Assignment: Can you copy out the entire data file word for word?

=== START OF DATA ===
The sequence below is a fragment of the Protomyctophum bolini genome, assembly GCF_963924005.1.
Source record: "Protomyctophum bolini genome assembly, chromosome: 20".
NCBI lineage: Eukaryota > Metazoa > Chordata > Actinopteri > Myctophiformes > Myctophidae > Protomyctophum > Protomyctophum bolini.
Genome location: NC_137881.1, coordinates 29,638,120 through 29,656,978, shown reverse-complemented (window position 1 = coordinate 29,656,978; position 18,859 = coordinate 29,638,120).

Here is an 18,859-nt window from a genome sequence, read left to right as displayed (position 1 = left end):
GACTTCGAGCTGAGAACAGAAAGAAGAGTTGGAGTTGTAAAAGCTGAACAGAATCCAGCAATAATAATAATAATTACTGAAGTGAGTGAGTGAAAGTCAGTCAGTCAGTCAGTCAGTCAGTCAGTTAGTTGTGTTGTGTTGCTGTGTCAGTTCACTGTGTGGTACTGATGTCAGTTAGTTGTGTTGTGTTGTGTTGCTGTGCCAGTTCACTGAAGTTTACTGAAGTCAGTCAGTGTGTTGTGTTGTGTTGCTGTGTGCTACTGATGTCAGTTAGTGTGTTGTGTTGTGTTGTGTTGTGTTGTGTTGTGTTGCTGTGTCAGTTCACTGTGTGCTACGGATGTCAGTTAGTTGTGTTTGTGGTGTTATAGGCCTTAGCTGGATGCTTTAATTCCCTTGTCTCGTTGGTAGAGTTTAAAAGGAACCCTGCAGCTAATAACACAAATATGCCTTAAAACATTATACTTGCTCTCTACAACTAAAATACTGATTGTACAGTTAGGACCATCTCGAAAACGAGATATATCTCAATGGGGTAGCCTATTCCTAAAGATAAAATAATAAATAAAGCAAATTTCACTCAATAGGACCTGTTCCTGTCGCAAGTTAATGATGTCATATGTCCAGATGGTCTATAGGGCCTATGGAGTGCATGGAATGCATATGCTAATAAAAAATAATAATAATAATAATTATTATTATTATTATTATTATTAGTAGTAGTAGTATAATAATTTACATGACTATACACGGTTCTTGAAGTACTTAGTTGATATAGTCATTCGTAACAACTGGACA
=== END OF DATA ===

The sequence below is a fragment of the Protomyctophum bolini genome, assembly GCF_963924005.1.
Source record: "Protomyctophum bolini genome assembly, chromosome: 20".
NCBI lineage: Eukaryota > Metazoa > Chordata > Actinopteri > Myctophiformes > Myctophidae > Protomyctophum > Protomyctophum bolini.
Genome location: NC_137881.1, coordinates 29,638,120 through 29,656,978, shown reverse-complemented (window position 1 = coordinate 29,656,978; position 18,859 = coordinate 29,638,120).

Here is an 18,859-nt window from a genome sequence, read left to right as displayed (position 1 = left end):
GACTTCGAGCTGAGAACAGAAAGAAGAGTTGGAGTTGTAAAAGCTGAACAGAATCCAGCAATAATAATAATAATTACTGAAGTGAGTGAGTGAAAGTCAGTCAGTCAGTCAGTCAGTCAGTCAGTTAGTTGTGTTGTGTTGCTGTGTCAGTTCACTGTGTGGTACTGATGTCAGTTAGTTGTGTTGTGTTGTGTTGCTGTGCCAGTTCACTGAAGTTTACTGAAGTCAGTCAGTGTGTTGTGTTGTGTTGCTGTGTGCTACTGATGTCAGTTAGTGTGTTGTGTTGTGTTGTGTTGTGTTGTGTTGTGTTGCTGTGTCAGTTCACTGTGTGCTACGGATGTCAGTTAGTTGTGTTTGTGGTGTTATAGGCCTTAGCTGGATGCTTTAATTCCCTTGTCTCGTTGGTAGAGTTTAAAAGGAACCCTGCAGCTAATAACACAAATATGCCTTAAAACATTATACTTGCTCTCTACAACTAAAATACTGATTGTACAGTTAGGACCATCTCGAAAACGAGATATATCTCAATGGGGTAGCCTATTCCTAAAGATAAAATAATAAATAAAGCAAATTTCACTCAATAGGACCTGTTCCTGTCGCAAGTTAATGATGTCATATGTCCAGATGGTCTATAGGGCCTATGGAGTGCATGGAATGCATATGCTAATAAAAAATAATAATAATAATAATTATTATTATTATTATTATTATTAGTAGTAGTAGTATAATAATTTACATGACTATACACGGTTCTTGAAGTACTTAGTTGATATAGTCATTCGTAACAACTGGACA